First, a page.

What Do the Attacks in France Mean for the Survival of Liberal Democracy?

The liberal way of life is remarkably fragile. Is the West willing to fight for it?

Mourners carry the coffin of Franck Brinsolaro, one of two French police officers killed in the attack on Charlie Hebdo. AP Photo/Francois Mori.

Mourners carry the coffin of Franck Brinsolaro, one of two French police officers killed in the attack on Charlie Hebdo. AP Photo/Francois Mori.

Observation
Jan. 15 2015
About the author

Simon Gordon, a former Tikvah Fellow, is a policy adviser at the embassy of Israel in London. The views expressed here are his own.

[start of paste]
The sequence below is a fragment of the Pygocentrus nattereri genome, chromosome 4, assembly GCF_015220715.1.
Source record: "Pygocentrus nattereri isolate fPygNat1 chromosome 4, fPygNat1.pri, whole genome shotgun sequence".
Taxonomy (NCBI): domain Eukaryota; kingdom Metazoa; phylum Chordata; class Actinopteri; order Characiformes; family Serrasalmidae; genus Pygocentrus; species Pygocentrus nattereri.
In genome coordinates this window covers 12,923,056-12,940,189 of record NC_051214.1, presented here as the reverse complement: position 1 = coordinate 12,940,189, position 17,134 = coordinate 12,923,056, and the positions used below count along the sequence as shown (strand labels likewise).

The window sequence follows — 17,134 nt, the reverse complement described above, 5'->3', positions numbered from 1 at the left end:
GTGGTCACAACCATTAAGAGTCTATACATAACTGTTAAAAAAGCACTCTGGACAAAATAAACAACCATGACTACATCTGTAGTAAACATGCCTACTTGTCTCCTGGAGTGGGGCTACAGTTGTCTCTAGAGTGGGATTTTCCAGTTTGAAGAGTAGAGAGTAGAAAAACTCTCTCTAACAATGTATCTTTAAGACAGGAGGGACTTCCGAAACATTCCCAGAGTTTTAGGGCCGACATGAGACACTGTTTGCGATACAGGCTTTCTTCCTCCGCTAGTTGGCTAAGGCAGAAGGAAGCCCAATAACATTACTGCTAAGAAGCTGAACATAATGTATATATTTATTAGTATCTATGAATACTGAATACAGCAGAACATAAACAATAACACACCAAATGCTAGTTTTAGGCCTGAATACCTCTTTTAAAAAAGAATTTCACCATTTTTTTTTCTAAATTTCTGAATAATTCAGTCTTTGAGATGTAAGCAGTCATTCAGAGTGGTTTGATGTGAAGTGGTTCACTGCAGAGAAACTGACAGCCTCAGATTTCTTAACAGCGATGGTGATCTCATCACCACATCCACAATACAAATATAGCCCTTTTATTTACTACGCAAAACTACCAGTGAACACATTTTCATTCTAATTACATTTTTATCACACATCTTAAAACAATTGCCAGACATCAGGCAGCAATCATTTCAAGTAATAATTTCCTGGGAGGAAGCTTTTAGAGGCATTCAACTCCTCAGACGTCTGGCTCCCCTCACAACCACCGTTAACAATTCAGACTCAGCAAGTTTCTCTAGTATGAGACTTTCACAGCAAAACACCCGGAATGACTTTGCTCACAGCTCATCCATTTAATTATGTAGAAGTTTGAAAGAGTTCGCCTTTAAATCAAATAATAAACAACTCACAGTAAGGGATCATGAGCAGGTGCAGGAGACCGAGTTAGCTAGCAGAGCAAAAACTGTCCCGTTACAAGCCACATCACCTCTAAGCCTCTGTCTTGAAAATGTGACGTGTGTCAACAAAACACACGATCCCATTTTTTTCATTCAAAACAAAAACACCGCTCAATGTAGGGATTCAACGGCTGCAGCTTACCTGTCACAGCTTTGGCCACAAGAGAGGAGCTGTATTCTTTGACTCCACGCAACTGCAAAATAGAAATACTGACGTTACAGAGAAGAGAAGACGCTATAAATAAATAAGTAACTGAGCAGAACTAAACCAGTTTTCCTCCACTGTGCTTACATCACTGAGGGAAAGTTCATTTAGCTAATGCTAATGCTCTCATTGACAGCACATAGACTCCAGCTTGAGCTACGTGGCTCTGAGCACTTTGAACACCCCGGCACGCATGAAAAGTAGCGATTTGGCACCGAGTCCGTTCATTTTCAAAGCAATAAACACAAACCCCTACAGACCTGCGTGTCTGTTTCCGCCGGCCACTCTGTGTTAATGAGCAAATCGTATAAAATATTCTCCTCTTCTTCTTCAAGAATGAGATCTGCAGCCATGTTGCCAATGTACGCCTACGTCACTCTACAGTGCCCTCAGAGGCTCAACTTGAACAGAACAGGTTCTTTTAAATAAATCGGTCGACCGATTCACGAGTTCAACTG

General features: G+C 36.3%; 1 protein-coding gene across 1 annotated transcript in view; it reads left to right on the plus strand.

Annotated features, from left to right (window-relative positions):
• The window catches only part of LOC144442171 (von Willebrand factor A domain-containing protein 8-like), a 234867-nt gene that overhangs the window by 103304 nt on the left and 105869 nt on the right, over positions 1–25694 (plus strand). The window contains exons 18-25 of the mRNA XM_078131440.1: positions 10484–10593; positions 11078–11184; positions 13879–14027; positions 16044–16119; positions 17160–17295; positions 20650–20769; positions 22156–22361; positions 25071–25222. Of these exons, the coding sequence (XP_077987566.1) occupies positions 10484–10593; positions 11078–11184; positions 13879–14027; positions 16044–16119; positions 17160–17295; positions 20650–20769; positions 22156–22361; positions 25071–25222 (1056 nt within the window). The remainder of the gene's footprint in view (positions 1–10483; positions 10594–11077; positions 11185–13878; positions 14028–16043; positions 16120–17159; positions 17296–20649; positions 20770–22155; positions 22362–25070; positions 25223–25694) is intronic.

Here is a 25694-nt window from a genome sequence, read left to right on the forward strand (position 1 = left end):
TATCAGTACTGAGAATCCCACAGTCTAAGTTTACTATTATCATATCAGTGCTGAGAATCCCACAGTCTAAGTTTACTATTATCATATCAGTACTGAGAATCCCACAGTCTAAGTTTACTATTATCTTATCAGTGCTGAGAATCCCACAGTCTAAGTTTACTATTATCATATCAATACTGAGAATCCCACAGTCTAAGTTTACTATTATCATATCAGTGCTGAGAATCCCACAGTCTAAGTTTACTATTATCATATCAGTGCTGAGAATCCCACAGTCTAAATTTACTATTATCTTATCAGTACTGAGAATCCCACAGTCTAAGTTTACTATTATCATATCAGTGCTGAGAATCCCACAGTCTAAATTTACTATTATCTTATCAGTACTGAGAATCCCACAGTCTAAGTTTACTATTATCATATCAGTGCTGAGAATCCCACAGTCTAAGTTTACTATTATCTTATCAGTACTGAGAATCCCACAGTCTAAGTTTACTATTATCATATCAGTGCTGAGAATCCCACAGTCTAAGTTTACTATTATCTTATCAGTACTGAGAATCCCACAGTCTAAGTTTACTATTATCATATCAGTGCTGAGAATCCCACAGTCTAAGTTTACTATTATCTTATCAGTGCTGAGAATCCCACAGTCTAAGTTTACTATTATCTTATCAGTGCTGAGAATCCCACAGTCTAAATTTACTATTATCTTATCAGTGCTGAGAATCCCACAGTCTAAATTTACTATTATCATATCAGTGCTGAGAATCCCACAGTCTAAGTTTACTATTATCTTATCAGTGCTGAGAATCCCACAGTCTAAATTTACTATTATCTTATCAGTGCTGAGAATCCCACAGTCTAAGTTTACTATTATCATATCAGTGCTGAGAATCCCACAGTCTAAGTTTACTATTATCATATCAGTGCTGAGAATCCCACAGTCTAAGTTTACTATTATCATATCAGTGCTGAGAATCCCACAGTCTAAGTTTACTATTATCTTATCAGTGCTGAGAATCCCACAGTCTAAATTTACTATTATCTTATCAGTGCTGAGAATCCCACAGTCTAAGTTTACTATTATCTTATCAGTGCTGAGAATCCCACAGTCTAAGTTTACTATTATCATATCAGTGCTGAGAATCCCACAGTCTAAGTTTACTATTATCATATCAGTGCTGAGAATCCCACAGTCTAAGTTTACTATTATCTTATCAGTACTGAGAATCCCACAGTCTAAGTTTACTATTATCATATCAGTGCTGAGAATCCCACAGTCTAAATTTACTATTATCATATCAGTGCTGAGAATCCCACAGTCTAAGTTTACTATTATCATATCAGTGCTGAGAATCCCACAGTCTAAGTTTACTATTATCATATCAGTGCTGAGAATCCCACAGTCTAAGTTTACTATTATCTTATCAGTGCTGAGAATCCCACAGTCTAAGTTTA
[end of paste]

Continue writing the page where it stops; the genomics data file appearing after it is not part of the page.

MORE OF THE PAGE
Last week, the cartoonists of Charlie Hebdo were not the only journalists targeted for affronting Muslim doctrine. Raif Badawi, founder of the Free Saudi Liberals website, who was convicted of blasphemy by a Saudi court in 2012 and later resentenced, more harshly, to ten years’ imprisonment, a fine of 1 million riyals, and 1,000 lashes, received his first flogging two days after the massacre in Paris. Although the Saudi regime joined the worldwide condemnation of the attack on Charlie Hebdo, the French cartoonists wouldn’t have fared much better had they made the Gulf state their publishing base. The only difference was the lack of official imprimatur on their execution: they were murdered by Islamist vigilantes, not an Islamist judiciary.

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More about: Charlie Hebdo, European Jewry, France, Islamism, liberal democracy